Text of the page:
To commemorate the 60th anniversary of the Universal Declaration of Human Rights, a diverse group of 303 Chinese writers, intellectuals, lawyers, journalists, retired Party officials, workers, peasants, and businessmen have issued an open letter – "Charter 08" – calling for legal reforms, democracy, and protection of human rights in China.
On December 8, 2008, at 11:00 p.m., Beijing public security officers, armed with a criminal detention notice, a subpoena, and search warrants, took away two of the individuals who signed the Charter – Liu Xiaobo (刘晓波) and Zhang Zuhua (张祖桦) – ransacked their homes, and confiscated computers, books, and personal belongings. Liu is being criminally detained on suspicion of “inciting subversion of state power.” Zhang was released after 12 hours of interrogation.
The Charter sets forth 19 specific recommendations, including: constitutional reform; separation of administrative, legislative and judicial powers; freedom of association, expression, and religion; and citizen education that encompasses universal values and civil rights. The recommendations address current reform debates, and promote many rights already recognized in Chinese law and that constitute part of China’s international human rights obligations, including the International Covenant on Civil and Political Rights (ICCPR), signed by the Chinese government 10 years ago, still pending ratification.
By detaining these individuals on the eve of the international Human Rights Day, the Chinese government has exposed the emptiness of the rhetoric in its recently announced Human Rights Action Plan, and makes a mockery of the official slogan that people are the foundation [yi ren wei ben 以人为本] of China’s development and of the official claim that “human rights work in China has already achieved historic progress.” This kind of reaction to the legitimate appeals of Chinese citizens to the government sends an unsettling message that a crackdown for next year may be already underway.
The year 2009 will mark several politically sensitive anniversaries: the 20th anniversary of the June 4, 1989 crackdown, the 50th anniversary of the exile of the Dalai Lama, and the 60th anniversary of the founding of the People’s Republic of China.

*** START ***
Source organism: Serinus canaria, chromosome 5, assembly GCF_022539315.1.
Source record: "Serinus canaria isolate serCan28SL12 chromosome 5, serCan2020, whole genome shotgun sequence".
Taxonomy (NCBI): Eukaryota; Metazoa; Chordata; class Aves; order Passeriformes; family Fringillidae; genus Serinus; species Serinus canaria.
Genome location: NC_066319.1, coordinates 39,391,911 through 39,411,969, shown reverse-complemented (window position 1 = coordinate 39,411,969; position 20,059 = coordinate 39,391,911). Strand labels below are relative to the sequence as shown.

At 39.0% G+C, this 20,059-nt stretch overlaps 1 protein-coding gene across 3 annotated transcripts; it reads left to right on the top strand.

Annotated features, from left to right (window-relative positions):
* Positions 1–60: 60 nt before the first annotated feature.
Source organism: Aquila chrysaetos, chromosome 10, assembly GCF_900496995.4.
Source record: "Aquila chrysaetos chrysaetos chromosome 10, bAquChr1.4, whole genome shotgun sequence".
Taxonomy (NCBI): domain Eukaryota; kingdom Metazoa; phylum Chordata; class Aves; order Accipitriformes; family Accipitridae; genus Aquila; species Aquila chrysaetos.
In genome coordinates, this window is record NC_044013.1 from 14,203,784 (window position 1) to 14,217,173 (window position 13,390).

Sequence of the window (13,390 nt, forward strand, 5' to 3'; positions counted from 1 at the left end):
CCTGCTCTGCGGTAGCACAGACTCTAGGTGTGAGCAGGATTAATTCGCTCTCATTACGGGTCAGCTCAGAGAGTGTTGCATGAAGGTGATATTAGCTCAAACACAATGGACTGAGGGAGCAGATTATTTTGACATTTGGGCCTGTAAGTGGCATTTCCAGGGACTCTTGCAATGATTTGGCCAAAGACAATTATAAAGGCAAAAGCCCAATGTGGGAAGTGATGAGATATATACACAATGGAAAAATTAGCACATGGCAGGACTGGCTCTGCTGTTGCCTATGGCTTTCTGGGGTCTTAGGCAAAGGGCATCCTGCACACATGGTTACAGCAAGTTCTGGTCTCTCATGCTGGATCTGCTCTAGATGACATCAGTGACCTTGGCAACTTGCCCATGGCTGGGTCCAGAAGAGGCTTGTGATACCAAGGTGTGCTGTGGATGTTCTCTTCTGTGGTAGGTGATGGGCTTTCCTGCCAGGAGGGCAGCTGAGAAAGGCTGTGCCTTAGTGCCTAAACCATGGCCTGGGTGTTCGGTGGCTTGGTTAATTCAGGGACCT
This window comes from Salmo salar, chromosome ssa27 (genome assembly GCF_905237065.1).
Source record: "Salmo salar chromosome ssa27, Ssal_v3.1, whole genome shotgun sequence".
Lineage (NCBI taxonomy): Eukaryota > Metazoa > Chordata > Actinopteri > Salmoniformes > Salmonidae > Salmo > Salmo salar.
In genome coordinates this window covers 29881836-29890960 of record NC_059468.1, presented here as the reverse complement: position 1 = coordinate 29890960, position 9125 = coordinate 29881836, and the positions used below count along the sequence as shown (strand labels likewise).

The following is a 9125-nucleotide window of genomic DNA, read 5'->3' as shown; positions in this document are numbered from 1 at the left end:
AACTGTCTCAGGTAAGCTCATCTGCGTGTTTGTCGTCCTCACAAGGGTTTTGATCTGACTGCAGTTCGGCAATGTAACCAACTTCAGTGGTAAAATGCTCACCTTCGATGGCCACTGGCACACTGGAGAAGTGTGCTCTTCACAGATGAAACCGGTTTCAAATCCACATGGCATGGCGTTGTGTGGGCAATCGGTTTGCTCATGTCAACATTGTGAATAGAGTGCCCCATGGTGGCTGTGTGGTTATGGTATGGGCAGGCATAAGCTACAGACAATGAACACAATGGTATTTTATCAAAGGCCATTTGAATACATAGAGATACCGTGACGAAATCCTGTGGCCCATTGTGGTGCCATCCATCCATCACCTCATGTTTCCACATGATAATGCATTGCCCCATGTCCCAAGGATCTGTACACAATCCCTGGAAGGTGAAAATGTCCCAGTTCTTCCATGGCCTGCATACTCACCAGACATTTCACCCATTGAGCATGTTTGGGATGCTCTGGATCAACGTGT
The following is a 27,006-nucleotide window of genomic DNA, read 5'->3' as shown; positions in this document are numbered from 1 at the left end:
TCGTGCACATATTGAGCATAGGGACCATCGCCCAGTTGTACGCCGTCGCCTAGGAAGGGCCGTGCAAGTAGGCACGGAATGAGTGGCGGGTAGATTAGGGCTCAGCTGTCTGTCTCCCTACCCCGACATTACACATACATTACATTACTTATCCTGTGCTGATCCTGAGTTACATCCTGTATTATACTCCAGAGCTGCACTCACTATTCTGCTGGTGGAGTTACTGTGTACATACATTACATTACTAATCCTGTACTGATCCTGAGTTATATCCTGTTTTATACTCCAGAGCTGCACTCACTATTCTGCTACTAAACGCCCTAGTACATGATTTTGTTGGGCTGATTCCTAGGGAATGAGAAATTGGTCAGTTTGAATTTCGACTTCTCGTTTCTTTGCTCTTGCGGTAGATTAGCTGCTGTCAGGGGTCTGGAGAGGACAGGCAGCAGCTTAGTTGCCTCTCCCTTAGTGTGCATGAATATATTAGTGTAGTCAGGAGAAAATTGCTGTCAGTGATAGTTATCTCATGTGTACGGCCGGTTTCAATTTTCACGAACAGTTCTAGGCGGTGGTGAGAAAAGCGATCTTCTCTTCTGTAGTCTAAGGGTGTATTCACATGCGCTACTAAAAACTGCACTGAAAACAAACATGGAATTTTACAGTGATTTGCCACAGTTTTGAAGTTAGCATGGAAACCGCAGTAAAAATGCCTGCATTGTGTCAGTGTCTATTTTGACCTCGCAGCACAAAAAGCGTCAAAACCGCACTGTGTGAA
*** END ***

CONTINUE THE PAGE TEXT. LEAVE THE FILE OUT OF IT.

Attachment: English translation of "Charter 08."
For more information on Liu Xiaobo and writings by him, see:
- "Rights Crackdown Intensifies a Month before the Games," July 8, 2008, http://hrichina.org/public/contents/63047;
- "Chinese Scholars and Activists Demand Equality for Migrant Workers in China," February 14, 2008, http://hrichina.org/public/contents/47369;
- Liu Xiaobo, "Further Questions About Child Slavery in China’s Kilns," China Rights Forum, 2007, No.4, http://hrichina.org/public/PDFs/CRF.4.2007/CRF-2007-4_Slavery.pdf;
- Liu Xiaobo, "Beijing's Human Rights Exhibition," China Rights Forum, 2007, No.1, http://hrichina.org/public/PDFs/CRF.1.2007/CRF-2007-1_Exhibition.pdf;
- Liu Xiaobo, "Remembering June 4th for China's Future," China Rights Forum, 2005, No.4, http://hrichina.org/public/PDFs/CRF.4.2005/CRF-2005-4_June4.pdf;
- "HRIC Statement on UN High Commissioner for Human Rights Visit to China," August 31, 2005, http://www.hrichina.org/public/contents/24500;
- Liu Xiaobo, "Atop a Volcano," China Rights Forum, 2005, No.1, http://www.hrichina.org/public/PDFs/CRF.1.2005/1.2005AtopAVolcano.pdf.
For more information about efforts to commemorate the Universal Declaration of Human Rights, see:
- "Two Guizhou Rights Activists Detained," December 5, 2008, http://hrichina.org/public/contents/83573;
- "Guizhou Police Threaten Rights Group Over Commemoration of 60th Anniversary of Universal Declaration of Human Rights," November 13, 2008, http://hrichina.org/public/contents/75475;
- "Activist Issues Statement Urging International Attention to Ban of Human Rights Day in Guizhou," January 25, 2008, http://hrichina.org/public/contents/47218;
- "Case Update: Buddhist Monk Shengguan Prevented From Attending Human Rights Conference," December 10, 2007, http://hrichina.org/public/contents/45802.